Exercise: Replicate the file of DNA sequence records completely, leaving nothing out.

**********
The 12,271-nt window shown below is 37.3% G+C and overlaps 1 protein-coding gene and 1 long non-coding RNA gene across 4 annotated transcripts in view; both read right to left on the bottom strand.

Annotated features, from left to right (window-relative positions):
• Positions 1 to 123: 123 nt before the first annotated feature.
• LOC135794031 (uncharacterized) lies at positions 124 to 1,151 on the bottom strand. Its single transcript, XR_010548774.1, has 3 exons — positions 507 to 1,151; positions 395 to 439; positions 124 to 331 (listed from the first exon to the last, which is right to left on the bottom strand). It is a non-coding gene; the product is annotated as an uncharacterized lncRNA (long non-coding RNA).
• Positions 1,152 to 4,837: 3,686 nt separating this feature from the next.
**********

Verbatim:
The 12,271-nt window shown below is 37.3% G+C and overlaps 1 protein-coding gene and 1 long non-coding RNA gene across 4 annotated transcripts in view; both read right to left on the bottom strand.

Annotated features, from left to right (window-relative positions):
• Positions 1 to 123: 123 nt before the first annotated feature.
• LOC135794031 (uncharacterized) lies at positions 124 to 1,151 on the bottom strand. Its single transcript, XR_010548774.1, has 3 exons — positions 507 to 1,151; positions 395 to 439; positions 124 to 331 (listed from the first exon to the last, which is right to left on the bottom strand). It is a non-coding gene; the product is annotated as an uncharacterized lncRNA (long non-coding RNA).
• Positions 1,152 to 4,837: 3,686 nt separating this feature from the next.